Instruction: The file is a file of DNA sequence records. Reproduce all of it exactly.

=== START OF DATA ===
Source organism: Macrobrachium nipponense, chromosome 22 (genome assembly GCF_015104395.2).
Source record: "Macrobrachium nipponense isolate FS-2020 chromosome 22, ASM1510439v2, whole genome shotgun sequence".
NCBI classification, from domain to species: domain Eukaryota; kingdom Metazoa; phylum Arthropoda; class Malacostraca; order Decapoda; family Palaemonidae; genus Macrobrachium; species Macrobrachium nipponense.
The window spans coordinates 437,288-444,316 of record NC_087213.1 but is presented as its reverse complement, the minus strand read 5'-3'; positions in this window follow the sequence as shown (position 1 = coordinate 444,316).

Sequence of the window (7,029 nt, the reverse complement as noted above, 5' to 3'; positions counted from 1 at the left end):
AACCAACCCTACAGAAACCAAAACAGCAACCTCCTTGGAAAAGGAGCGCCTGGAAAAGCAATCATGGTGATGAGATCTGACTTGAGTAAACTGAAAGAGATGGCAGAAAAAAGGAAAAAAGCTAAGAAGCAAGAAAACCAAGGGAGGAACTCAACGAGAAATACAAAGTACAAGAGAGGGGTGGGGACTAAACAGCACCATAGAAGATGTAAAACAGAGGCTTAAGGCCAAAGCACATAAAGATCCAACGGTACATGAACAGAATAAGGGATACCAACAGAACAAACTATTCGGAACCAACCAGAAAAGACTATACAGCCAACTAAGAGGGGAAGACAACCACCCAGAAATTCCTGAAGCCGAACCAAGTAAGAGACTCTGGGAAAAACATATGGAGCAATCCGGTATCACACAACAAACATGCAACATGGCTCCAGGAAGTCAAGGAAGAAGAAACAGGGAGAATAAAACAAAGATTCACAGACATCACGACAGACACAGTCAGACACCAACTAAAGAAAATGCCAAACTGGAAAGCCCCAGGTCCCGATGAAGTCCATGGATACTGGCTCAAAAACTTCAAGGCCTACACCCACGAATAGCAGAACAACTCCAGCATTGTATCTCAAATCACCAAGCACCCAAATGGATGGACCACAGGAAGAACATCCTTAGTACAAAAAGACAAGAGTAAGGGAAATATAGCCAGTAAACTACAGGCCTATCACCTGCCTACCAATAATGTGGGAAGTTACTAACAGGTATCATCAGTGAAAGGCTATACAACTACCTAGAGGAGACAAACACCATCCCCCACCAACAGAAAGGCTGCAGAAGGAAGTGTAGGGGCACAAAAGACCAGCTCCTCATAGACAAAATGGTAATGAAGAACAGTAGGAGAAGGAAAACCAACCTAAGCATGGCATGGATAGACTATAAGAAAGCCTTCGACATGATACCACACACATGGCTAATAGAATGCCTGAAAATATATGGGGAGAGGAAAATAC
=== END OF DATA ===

Source organism: Macrobrachium nipponense, chromosome 22 (genome assembly GCF_015104395.2).
Source record: "Macrobrachium nipponense isolate FS-2020 chromosome 22, ASM1510439v2, whole genome shotgun sequence".
NCBI classification, from domain to species: domain Eukaryota; kingdom Metazoa; phylum Arthropoda; class Malacostraca; order Decapoda; family Palaemonidae; genus Macrobrachium; species Macrobrachium nipponense.
The window spans coordinates 437,288-444,316 of record NC_087213.1 but is presented as its reverse complement, the minus strand read 5'-3'; positions in this window follow the sequence as shown (position 1 = coordinate 444,316).

Sequence of the window (7,029 nt, the reverse complement as noted above, 5' to 3'; positions counted from 1 at the left end):
AACCAACCCTACAGAAACCAAAACAGCAACCTCCTTGGAAAAGGAGCGCCTGGAAAAGCAATCATGGTGATGAGATCTGACTTGAGTAAACTGAAAGAGATGGCAGAAAAAAGGAAAAAAGCTAAGAAGCAAGAAAACCAAGGGAGGAACTCAACGAGAAATACAAAGTACAAGAGAGGGGTGGGGACTAAACAGCACCATAGAAGATGTAAAACAGAGGCTTAAGGCCAAAGCACATAAAGATCCAACGGTACATGAACAGAATAAGGGATACCAACAGAACAAACTATTCGGAACCAACCAGAAAAGACTATACAGCCAACTAAGAGGGGAAGACAACCACCCAGAAATTCCTGAAGCCGAACCAAGTAAGAGACTCTGGGAAAAACATATGGAGCAATCCGGTATCACACAACAAACATGCAACATGGCTCCAGGAAGTCAAGGAAGAAGAAACAGGGAGAATAAAACAAAGATTCACAGACATCACGACAGACACAGTCAGACACCAACTAAAGAAAATGCCAAACTGGAAAGCCCCAGGTCCCGATGAAGTCCATGGATACTGGCTCAAAAACTTCAAGGCCTACACCCACGAATAGCAGAACAACTCCAGCATTGTATCTCAAATCACCAAGCACCCAAATGGATGGACCACAGGAAGAACATCCTTAGTACAAAAAGACAAGAGTAAGGGAAATATAGCCAGTAAACTACAGGCCTATCACCTGCCTACCAATAATGTGGGAAGTTACTAACAGGTATCATCAGTGAAAGGCTATACAACTACCTAGAGGAGACAAACACCATCCCCCACCAACAGAAAGGCTGCAGAAGGAAGTGTAGGGGCACAAAAGACCAGCTCCTCATAGACAAAATGGTAATGAAGAACAGTAGGAGAAGGAAAACCAACCTAAGCATGGCATGGATAGACTATAAGAAAGCCTTCGACATGATACCACACACATGGCTAATAGAATGCCTGAAAATATATGGGGAGAGGAAAATAC